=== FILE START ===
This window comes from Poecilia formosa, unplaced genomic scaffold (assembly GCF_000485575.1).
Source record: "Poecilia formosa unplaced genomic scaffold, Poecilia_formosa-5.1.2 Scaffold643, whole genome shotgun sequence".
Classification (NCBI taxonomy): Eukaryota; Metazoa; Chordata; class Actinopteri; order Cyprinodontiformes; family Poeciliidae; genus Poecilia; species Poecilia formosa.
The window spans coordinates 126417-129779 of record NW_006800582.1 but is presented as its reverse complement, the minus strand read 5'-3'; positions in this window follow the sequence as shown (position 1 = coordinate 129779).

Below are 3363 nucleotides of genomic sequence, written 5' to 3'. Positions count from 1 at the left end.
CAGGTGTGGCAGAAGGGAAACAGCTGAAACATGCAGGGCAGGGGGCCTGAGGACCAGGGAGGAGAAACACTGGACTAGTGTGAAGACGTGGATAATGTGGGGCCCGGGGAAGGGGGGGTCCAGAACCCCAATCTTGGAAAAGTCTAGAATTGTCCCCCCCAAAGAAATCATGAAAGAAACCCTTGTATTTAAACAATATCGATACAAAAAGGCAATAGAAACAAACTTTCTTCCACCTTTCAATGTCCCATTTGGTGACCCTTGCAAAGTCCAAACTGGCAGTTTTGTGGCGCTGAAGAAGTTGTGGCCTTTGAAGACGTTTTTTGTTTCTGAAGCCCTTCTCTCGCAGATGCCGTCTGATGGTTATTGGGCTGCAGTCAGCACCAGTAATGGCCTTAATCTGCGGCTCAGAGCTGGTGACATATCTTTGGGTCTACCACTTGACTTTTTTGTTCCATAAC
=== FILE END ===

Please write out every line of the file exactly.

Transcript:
This window comes from Poecilia formosa, unplaced genomic scaffold (assembly GCF_000485575.1).
Source record: "Poecilia formosa unplaced genomic scaffold, Poecilia_formosa-5.1.2 Scaffold643, whole genome shotgun sequence".
Classification (NCBI taxonomy): Eukaryota; Metazoa; Chordata; class Actinopteri; order Cyprinodontiformes; family Poeciliidae; genus Poecilia; species Poecilia formosa.
The window spans coordinates 126417-129779 of record NW_006800582.1 but is presented as its reverse complement, the minus strand read 5'-3'; positions in this window follow the sequence as shown (position 1 = coordinate 129779).

Below are 3363 nucleotides of genomic sequence, written 5' to 3'. Positions count from 1 at the left end.
CAGGTGTGGCAGAAGGGAAACAGCTGAAACATGCAGGGCAGGGGGCCTGAGGACCAGGGAGGAGAAACACTGGACTAGTGTGAAGACGTGGATAATGTGGGGCCCGGGGAAGGGGGGGTCCAGAACCCCAATCTTGGAAAAGTCTAGAATTGTCCCCCCCAAAGAAATCATGAAAGAAACCCTTGTATTTAAACAATATCGATACAAAAAGGCAATAGAAACAAACTTTCTTCCACCTTTCAATGTCCCATTTGGTGACCCTTGCAAAGTCCAAACTGGCAGTTTTGTGGCGCTGAAGAAGTTGTGGCCTTTGAAGACGTTTTTTGTTTCTGAAGCCCTTCTCTCGCAGATGCCGTCTGATGGTTATTGGGCTGCAGTCAGCACCAGTAATGGCCTTAATCTGCGGCTCAGAGCTGGTGACATATCTTTGGGTCTACCACTTGACTTTTTTGTTCCATAAC